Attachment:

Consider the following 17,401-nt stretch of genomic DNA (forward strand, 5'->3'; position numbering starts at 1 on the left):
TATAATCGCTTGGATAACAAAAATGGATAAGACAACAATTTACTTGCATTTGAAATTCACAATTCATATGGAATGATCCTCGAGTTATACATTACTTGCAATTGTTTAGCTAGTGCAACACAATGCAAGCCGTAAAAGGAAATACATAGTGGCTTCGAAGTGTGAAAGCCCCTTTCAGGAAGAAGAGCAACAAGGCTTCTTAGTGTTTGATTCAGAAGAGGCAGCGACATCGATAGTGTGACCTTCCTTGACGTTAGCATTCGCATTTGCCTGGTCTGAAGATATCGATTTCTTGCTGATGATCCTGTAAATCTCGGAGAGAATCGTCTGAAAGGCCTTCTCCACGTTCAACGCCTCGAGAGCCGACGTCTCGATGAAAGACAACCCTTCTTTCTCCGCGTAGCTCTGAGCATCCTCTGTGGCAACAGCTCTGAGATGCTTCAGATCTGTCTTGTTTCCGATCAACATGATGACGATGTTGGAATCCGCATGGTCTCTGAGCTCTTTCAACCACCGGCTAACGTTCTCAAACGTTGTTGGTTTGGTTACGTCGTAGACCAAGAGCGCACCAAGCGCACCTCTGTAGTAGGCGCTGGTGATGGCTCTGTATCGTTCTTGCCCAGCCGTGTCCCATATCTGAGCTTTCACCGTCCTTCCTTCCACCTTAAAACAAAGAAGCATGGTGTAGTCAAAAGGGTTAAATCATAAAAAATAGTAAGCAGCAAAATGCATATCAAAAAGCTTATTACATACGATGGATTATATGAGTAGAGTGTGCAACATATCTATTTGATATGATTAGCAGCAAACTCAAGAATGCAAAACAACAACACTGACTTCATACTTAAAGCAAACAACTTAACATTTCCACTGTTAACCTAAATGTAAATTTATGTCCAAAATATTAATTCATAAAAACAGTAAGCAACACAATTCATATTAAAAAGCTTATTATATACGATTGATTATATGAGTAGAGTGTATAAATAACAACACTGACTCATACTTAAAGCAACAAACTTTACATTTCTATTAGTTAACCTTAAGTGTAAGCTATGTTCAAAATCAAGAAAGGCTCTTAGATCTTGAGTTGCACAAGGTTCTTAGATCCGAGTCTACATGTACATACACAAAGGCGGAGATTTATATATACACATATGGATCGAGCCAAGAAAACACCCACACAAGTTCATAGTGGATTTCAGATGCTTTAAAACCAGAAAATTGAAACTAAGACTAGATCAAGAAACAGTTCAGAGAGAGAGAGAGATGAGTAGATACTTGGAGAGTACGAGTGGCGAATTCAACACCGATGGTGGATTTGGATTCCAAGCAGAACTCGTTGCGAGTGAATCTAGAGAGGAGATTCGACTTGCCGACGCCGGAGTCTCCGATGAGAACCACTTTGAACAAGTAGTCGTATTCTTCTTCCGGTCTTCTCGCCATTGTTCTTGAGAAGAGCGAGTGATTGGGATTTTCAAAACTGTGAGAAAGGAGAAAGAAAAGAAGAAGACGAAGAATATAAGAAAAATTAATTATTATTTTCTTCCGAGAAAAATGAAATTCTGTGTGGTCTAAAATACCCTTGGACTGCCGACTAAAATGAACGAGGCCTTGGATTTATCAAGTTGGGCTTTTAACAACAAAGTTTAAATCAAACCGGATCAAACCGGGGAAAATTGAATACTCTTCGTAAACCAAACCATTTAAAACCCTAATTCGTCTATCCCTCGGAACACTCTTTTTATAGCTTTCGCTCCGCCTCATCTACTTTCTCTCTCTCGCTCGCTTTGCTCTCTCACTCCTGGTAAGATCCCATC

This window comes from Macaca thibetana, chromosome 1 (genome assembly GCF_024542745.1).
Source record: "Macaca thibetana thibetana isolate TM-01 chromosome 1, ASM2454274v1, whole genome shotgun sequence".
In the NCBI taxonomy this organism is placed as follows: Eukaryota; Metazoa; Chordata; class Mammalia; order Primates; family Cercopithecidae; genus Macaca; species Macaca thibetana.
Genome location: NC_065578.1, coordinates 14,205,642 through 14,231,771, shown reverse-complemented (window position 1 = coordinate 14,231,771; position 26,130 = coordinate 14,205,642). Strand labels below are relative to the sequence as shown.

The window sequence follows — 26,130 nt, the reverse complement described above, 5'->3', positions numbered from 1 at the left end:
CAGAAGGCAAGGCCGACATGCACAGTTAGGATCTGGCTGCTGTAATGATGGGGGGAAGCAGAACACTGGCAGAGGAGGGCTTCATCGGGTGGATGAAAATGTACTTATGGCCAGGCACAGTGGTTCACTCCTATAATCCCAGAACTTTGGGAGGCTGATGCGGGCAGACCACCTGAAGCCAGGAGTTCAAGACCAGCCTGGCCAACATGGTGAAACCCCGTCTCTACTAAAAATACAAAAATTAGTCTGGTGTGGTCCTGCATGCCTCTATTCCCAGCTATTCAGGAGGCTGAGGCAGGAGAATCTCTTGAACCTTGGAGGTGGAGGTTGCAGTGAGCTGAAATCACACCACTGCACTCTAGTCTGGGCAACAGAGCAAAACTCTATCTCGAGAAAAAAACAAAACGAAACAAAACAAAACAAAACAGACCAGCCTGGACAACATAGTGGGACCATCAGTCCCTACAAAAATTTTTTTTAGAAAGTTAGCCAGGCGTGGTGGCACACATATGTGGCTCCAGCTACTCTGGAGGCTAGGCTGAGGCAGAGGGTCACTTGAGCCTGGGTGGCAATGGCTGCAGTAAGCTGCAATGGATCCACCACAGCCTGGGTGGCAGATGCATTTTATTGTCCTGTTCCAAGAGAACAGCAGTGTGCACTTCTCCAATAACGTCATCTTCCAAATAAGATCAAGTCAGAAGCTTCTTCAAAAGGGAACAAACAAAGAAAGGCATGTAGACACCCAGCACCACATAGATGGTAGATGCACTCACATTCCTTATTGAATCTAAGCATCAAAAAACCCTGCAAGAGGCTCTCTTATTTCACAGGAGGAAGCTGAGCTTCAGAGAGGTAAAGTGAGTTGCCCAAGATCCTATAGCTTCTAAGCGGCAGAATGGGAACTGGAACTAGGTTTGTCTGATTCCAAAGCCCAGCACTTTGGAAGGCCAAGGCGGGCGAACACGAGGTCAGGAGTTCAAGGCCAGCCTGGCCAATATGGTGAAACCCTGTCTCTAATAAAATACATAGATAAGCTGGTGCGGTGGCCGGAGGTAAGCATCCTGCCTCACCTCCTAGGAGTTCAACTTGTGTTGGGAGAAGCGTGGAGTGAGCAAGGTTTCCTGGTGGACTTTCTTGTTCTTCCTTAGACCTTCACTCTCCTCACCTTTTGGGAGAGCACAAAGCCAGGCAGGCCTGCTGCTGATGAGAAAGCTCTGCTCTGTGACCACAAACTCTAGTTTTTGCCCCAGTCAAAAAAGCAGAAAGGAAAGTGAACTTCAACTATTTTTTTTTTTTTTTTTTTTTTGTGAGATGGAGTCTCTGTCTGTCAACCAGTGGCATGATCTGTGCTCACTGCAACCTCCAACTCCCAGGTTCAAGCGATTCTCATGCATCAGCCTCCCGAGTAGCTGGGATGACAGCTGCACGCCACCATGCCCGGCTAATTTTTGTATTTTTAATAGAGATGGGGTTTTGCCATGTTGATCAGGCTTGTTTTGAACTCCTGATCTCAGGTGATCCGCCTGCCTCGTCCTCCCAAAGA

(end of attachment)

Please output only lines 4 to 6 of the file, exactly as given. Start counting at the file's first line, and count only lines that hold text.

Source record: "Macaca thibetana thibetana isolate TM-01 chromosome 1, ASM2454274v1, whole genome shotgun sequence".
In the NCBI taxonomy this organism is placed as follows: Eukaryota; Metazoa; Chordata; class Mammalia; order Primates; family Cercopithecidae; genus Macaca; species Macaca thibetana.
Genome location: NC_065578.1, coordinates 14,205,642 through 14,231,771, shown reverse-complemented (window position 1 = coordinate 14,231,771; position 26,130 = coordinate 14,205,642). Strand labels below are relative to the sequence as shown.